Military Retailer Is One of First to Seek Prestigious LEED Silver Certification
When it comes to creating a good shopping environment, the military base exchanges of the 21st century are in step with the latest retail trends. They’re even leading the way in terms of environmentally friendly design through a Leadership in Energy and Environmental Design (LEED®) initiative from the Army & Air Force Exchange Service (AAFES).
The Randolph Air Force Base Exchange (BX), located in San Antonio, Texas, is one of the first in the AAFES system to comply with the guidelines required for Silver LEED® certification. SSOE is spearheading the design and certification process. When completed, the 153,000 square foot exchange will serve more than 50,000 active, reserves, dependents, and retired military personnel and include a Starbucks, military clothing store, food court, interior mall, and loading dock.
SSOE’s strong LEED credentials were one key qualifying factor in being selected to head up the design. We designed the first Gold LEED certified building in Ohio, and the first Gold LEED certified central utility plant in the U.S.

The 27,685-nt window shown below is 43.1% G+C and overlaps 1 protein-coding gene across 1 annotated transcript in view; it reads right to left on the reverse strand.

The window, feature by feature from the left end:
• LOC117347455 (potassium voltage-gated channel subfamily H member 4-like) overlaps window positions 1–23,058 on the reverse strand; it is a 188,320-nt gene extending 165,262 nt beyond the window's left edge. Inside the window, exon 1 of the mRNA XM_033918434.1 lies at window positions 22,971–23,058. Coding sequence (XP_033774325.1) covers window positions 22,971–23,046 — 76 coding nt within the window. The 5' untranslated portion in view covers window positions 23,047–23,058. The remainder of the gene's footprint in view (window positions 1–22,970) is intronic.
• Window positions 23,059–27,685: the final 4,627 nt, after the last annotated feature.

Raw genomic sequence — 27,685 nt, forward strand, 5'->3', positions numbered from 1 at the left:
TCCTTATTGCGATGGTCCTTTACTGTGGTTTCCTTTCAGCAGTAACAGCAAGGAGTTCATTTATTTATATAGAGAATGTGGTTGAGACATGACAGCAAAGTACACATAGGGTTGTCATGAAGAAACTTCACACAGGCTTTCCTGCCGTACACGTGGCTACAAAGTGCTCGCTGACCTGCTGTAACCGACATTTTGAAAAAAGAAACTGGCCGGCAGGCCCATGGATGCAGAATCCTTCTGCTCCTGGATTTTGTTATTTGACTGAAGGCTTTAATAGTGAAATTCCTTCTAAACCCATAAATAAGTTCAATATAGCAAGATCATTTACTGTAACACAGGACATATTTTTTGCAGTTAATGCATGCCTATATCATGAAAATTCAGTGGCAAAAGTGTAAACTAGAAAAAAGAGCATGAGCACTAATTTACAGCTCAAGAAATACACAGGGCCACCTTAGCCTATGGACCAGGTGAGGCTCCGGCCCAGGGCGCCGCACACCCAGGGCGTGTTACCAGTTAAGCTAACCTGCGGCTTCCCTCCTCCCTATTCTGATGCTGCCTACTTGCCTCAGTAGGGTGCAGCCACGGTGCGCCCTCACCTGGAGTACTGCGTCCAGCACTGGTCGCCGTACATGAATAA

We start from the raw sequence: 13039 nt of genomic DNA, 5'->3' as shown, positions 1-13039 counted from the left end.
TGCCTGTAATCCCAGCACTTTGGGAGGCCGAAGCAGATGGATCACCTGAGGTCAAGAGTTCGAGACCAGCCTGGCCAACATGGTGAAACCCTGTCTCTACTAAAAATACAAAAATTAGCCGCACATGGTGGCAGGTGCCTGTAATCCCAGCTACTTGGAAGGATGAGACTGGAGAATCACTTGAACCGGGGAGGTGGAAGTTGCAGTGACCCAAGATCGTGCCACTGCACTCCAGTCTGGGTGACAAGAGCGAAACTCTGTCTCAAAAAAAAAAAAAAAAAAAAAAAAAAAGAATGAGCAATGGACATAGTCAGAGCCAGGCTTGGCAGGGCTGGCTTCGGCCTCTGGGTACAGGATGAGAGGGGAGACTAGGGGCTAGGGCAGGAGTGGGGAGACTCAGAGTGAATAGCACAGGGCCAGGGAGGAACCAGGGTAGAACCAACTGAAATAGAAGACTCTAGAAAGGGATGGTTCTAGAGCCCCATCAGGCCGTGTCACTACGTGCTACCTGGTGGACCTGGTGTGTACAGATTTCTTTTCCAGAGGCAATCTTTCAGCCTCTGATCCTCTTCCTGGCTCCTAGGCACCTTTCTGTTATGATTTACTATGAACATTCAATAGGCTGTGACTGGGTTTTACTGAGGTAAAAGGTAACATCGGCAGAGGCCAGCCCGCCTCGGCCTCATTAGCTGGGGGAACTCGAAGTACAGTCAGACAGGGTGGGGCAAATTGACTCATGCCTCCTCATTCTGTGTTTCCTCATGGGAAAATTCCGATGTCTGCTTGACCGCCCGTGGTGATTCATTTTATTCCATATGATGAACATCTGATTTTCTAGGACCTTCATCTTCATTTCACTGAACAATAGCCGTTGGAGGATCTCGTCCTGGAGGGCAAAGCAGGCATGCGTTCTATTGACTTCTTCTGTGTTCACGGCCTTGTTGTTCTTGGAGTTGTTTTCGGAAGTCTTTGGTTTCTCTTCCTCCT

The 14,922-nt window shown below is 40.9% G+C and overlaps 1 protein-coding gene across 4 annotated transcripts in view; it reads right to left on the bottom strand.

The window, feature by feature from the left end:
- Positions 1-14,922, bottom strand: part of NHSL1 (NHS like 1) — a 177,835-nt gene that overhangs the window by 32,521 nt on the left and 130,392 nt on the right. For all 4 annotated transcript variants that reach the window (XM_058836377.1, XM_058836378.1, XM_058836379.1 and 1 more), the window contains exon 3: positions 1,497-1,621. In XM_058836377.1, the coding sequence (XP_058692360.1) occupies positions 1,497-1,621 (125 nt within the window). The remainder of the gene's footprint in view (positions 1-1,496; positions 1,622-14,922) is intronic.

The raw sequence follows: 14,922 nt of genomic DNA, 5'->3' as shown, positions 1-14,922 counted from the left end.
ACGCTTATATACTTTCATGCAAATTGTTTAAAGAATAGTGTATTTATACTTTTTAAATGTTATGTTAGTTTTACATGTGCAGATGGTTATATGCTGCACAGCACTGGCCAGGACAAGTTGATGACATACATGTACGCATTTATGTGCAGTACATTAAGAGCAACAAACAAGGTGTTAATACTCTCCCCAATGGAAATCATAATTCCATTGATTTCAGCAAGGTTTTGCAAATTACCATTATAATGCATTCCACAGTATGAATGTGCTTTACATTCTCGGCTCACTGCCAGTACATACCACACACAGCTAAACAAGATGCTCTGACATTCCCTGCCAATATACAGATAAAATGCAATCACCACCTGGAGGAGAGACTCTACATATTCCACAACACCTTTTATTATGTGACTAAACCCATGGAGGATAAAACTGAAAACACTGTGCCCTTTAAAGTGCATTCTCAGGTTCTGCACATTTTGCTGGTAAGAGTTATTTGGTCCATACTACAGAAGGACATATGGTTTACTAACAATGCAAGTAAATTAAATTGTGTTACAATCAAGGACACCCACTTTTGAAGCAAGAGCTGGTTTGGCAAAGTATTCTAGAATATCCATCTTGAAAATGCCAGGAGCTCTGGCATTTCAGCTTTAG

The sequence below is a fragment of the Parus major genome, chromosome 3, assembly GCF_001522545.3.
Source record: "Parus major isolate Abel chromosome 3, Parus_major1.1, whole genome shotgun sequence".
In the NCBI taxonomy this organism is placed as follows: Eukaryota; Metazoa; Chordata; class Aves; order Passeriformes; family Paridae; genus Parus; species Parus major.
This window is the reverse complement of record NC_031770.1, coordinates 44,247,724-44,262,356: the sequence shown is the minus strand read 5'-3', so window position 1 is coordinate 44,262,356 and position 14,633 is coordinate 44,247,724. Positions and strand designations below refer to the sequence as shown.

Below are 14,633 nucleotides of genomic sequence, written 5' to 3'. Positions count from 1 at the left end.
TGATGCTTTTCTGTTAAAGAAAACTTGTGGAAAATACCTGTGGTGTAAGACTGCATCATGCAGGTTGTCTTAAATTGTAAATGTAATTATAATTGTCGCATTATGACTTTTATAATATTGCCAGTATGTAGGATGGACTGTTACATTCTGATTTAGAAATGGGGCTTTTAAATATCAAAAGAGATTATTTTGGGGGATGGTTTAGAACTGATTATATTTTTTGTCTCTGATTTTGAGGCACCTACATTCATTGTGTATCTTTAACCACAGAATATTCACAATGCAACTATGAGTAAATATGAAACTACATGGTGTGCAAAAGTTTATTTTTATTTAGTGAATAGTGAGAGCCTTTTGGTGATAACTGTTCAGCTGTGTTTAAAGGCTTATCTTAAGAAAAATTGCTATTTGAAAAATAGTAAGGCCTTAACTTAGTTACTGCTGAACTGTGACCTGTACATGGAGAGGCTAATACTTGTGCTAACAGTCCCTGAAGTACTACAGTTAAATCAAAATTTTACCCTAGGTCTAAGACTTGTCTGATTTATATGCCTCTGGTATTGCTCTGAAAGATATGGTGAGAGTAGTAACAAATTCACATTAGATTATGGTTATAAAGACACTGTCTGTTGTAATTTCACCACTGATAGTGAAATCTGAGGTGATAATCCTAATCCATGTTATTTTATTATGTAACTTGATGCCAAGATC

SSOE’s Leslie Accardo, LEED AP, explained that the project is part of a pilot program for the U.S. Green Building Council (USGBC) to help fine tune new LEED guidelines geared specifically toward the retail industry. The environmentally friendly character of the Randolph BX follows directives in a 2007 Air Force policy stating that all new construction on Air Force installations will be built to a LEED Silver certifiable standard, and that LEED will be the rating metric used for all construction. The current program aims to apply the LEED Silver standard to all new retail shopping center construction and will help AAFES adhere to this standard.
AAFES currently operates 141 shopping centers worldwide and more than 3,000 individual facilities including Post Exchanges and Base Exchanges at US Army and Air Force bases in more than 30 countries (including Iraq), 49 U.S. states, and 5 U.S. territories. Ground was broken for the project in January 2009 and it is expected to be completed in spring 2010.
To read more about this project,
visit the link from SSOE’s home page
to read an article from Dow Jones
Clean Technology Insight.